punctiliar

EnglishEdit

EtymologyEdit

Formed as punctili(o) +‎ -ar, initially as an alternative translation (instead of punctual) for the German punktuell.

PronunciationEdit

AdjectiveEdit

punctiliar (comparative more punctiliar, superlative most punctiliar)

  1. (grammar) Of or pertaining to an unextended point of time:
    1. (of an action) Occurring at a definite and particular point in time.
    2. (of verbal aspect or tense) Relating to a punctiliar action or event.

SynonymsEdit

  • (grammar: of or pertaining to an unextended point of time [+ subsenses]): punctual

AntonymsEdit

  • (grammar: of or pertaining to an unextended point of time [+ subsenses]): durative

ReferencesEdit

NounEdit

punctiliar (plural punctiliars)

  1. (grammar) A verb denoting a punctiliar action or activity.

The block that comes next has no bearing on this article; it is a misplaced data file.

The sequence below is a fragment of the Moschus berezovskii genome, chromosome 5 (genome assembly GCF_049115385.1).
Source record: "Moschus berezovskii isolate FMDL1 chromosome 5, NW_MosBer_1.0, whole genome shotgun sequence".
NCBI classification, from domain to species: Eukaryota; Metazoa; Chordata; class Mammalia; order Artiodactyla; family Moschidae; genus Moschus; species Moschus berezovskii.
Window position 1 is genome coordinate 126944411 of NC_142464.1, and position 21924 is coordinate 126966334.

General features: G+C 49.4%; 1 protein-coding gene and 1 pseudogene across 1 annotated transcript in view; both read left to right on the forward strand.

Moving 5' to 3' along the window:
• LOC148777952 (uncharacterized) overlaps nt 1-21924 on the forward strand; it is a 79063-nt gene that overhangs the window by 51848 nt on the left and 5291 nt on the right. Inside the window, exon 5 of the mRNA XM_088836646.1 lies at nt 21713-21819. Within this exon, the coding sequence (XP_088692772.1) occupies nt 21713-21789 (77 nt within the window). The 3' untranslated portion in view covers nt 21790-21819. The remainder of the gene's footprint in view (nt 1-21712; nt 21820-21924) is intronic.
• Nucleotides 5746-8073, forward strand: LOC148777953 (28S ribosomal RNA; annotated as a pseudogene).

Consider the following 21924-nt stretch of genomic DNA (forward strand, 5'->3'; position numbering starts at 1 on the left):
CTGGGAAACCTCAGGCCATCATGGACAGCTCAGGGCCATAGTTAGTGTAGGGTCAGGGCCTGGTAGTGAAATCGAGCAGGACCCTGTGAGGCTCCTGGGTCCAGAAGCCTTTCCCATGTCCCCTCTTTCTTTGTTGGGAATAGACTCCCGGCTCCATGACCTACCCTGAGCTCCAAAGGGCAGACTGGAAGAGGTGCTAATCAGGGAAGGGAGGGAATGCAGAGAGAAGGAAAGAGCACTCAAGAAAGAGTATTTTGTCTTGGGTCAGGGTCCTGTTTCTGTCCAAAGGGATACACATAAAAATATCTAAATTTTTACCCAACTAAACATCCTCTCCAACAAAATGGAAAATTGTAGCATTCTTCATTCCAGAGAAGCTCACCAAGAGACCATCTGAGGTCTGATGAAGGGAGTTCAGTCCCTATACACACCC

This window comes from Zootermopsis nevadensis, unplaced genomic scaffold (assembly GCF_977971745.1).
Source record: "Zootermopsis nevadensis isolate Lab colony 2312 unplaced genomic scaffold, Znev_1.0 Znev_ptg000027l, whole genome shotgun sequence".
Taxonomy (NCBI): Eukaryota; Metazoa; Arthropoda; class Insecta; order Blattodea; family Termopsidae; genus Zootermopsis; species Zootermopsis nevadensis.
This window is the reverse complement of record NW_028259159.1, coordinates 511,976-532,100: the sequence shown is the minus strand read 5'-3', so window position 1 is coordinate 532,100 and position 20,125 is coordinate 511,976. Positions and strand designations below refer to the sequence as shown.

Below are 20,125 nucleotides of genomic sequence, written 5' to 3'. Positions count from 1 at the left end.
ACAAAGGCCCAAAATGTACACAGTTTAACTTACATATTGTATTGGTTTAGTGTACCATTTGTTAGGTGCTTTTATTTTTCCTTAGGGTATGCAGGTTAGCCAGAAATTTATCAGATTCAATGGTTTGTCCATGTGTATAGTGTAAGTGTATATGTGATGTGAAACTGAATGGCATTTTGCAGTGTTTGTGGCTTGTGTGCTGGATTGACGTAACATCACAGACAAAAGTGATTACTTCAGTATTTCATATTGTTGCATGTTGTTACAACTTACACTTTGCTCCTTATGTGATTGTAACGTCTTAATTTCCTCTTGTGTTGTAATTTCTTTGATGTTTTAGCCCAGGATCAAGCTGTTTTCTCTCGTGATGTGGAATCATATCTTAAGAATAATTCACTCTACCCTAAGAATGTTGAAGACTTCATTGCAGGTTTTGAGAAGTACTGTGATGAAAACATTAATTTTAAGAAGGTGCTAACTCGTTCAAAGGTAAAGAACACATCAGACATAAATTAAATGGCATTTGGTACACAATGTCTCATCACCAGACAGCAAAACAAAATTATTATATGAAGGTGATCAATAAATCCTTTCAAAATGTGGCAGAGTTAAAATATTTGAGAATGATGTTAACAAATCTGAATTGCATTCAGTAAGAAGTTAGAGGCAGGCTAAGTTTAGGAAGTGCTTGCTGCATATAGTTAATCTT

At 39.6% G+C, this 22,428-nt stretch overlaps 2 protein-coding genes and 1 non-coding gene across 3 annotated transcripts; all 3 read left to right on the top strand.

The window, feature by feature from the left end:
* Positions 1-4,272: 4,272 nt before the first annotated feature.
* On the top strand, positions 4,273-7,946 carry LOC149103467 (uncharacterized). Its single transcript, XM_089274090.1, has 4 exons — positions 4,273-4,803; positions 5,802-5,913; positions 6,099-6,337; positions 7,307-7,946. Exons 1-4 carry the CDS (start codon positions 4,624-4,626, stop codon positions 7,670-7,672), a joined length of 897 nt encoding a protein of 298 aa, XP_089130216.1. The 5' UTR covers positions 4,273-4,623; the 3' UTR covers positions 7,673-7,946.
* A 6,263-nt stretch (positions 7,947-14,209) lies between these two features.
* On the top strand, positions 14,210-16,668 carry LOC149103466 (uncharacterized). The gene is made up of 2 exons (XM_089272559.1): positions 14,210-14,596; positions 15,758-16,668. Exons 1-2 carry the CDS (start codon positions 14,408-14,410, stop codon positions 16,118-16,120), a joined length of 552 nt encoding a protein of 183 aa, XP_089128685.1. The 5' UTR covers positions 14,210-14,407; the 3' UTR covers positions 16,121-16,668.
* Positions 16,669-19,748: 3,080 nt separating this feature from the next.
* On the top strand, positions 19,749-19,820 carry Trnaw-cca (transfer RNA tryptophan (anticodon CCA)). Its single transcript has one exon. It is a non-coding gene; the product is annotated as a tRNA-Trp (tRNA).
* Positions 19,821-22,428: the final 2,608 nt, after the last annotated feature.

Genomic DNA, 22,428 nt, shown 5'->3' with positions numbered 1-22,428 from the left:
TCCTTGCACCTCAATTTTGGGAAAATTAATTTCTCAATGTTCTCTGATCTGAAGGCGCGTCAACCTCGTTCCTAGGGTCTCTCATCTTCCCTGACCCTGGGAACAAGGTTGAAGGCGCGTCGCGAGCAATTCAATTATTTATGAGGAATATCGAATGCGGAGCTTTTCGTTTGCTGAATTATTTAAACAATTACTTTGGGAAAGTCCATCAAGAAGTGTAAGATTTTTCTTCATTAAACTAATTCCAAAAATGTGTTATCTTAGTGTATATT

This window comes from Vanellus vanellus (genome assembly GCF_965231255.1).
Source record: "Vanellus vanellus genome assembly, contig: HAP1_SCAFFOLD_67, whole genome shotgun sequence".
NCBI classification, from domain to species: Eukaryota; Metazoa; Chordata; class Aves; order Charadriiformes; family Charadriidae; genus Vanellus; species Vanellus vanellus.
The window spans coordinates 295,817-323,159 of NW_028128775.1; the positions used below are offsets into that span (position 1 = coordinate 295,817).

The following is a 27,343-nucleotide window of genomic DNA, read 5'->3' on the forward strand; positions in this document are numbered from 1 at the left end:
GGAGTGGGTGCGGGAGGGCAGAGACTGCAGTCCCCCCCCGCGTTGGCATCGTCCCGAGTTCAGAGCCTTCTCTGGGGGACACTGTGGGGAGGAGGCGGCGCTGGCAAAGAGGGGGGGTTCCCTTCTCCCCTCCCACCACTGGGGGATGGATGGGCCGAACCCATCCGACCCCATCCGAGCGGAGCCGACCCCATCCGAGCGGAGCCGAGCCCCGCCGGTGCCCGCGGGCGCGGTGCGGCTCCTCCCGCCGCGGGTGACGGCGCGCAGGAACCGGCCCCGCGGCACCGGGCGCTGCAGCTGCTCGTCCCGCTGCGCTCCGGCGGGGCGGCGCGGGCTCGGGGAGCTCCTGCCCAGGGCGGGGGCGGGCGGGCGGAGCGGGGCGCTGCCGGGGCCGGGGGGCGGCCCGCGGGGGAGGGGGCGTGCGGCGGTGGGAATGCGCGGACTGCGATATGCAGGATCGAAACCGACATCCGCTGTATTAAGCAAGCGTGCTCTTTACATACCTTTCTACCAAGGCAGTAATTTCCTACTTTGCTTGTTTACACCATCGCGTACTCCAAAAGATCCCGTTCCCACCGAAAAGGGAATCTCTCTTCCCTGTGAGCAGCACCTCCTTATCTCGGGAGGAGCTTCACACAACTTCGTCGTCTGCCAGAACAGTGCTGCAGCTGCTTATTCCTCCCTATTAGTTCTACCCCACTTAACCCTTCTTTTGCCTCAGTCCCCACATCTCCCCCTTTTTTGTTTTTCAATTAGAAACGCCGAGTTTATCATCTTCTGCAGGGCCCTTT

• 1943, Richard C. H. Lenski, The Interpretation of St. Matthew’s Gospel 1–14, Augsburg Fortress (2008), →ISBN, page 289:
      First two duratives to express our practice of judging and measuring, then two punctiliars (aorists) to state God’s reciprocations.
    • 1996, University of Maryland Working Papers in Linguistics: UMD WPL IV–VI, page 122:
      Many researchers observe similar generalizations: that children seem unwilling to mark activity verbs like walk or unbounded punctiliars like jump with an -ed ending, even though this is a tense marker in the adult language that applies to all types of events.

SynonymsEdit

  • (grammar: verb denoting a punctiliar action): punctual

AntonymsEdit

  • (grammar: verb denoting a punctiliar action): durative